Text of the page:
Reclusive Swiss architect wins coveted Pritzker Prize
Apr 13, 2009, 19:59 GMT
San Francisco - Reclusive Swiss architect Peter Zumthor on Sunday won the coveted Pritzker Prize, said to be architecture's equivalent of the Nobel Prize.
Both controversial and idiosyncratic, Zumthor, 65, works quietly in the Swiss village of Haldenstein, but he has designed projects in Germany, Austria, The Netherlands, England, Spain, Norway, Finland and the United States.
'Being awarded the Pritzker Prize is a wonderful recognition of the architectural work we have done in the last 20 years,' Zumthor said.
'That a body of work as small as ours is recognized in the professional world makes us feel proud and should give much hope to young professionals that if they strive for quality in their work it might become visible without any special promotion,' he said in a statement.
Zumthor's most famous work is in Vals, Switzerland - the Thermal Baths, which was singled out for praise by the jury, who also applauded his work on the Kolumba art museum in Cologne as 'a startling contemporary work, but also one that is completely at ease with its many layers of history.'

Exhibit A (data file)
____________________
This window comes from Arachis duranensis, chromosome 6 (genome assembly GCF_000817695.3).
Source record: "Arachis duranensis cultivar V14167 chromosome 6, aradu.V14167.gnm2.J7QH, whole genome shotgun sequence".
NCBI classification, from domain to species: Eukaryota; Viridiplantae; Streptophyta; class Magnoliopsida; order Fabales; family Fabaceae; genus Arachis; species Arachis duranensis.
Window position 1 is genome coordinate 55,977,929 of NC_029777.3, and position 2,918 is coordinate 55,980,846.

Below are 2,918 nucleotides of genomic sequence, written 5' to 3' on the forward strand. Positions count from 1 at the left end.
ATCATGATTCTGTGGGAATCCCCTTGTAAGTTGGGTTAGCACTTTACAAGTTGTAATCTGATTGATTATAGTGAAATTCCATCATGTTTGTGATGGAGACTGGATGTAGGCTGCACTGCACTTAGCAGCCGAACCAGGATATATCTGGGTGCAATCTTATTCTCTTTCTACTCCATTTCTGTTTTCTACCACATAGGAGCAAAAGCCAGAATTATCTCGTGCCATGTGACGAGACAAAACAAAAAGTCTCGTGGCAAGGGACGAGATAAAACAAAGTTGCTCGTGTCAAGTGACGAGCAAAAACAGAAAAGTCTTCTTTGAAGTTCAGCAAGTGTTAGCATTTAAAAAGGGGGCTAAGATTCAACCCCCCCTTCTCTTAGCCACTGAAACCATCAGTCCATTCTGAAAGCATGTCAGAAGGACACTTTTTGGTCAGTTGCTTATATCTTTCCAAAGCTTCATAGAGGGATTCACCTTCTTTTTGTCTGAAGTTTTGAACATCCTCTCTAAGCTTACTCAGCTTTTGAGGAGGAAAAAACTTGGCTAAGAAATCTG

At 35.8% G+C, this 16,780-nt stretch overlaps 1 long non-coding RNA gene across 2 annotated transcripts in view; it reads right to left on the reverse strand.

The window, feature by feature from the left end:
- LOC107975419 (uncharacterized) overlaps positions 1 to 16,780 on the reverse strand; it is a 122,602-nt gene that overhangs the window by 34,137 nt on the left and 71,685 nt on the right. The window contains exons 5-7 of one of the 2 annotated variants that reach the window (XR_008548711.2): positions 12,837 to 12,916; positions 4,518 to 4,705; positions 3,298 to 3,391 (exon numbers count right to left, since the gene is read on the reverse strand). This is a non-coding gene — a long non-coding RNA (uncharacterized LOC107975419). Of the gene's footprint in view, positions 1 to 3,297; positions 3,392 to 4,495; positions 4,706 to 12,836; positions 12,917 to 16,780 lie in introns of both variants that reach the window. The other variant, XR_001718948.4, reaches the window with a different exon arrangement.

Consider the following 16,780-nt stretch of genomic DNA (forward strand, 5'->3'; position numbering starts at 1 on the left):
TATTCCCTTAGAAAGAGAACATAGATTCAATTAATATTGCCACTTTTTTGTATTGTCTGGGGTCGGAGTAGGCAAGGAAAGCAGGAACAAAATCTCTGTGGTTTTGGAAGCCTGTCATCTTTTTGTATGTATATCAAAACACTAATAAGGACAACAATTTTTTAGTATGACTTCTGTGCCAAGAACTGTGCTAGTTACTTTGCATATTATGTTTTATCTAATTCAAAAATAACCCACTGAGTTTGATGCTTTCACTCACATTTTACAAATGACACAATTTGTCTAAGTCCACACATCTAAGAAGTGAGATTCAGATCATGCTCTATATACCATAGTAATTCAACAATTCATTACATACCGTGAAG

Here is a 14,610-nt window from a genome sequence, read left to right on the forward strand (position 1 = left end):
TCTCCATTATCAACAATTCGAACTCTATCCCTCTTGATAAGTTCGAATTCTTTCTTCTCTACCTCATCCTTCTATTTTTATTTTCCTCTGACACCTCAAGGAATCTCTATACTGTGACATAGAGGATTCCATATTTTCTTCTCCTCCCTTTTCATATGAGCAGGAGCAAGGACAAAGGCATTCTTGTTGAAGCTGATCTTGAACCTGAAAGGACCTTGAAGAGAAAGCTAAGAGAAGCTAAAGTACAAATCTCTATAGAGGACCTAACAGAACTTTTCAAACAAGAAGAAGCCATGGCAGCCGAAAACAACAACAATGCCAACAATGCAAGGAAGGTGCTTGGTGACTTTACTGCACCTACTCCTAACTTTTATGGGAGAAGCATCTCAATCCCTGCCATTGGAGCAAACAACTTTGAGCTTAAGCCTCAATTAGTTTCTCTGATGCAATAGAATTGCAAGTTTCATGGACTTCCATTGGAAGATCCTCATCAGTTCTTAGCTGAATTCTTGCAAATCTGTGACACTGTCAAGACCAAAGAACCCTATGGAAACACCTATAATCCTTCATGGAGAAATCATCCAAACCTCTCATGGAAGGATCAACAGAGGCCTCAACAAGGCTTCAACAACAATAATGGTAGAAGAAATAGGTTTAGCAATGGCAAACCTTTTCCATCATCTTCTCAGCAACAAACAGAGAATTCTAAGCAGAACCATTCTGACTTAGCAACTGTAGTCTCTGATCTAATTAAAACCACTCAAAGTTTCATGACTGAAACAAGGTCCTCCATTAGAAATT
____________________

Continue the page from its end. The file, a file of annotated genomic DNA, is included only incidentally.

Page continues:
The prize was created by the Chicago-based Pritzker family who own the Hyatt hotel chain. Hyatt Foundation chairman Thomas Pritzker quoted from the jury citation: 'All of Peter Zumthor's buildings have a strong, timeless presence. He has a rare talent of combining clear and rigorous thought with a truly poetic dimension, resulting in works that never cease to inspire.'
The formal ceremony is to be held on May 29 in Buenos Aires, Argentina, when Zumthor will receive a 100,000-dollar grant and a bronze medallion.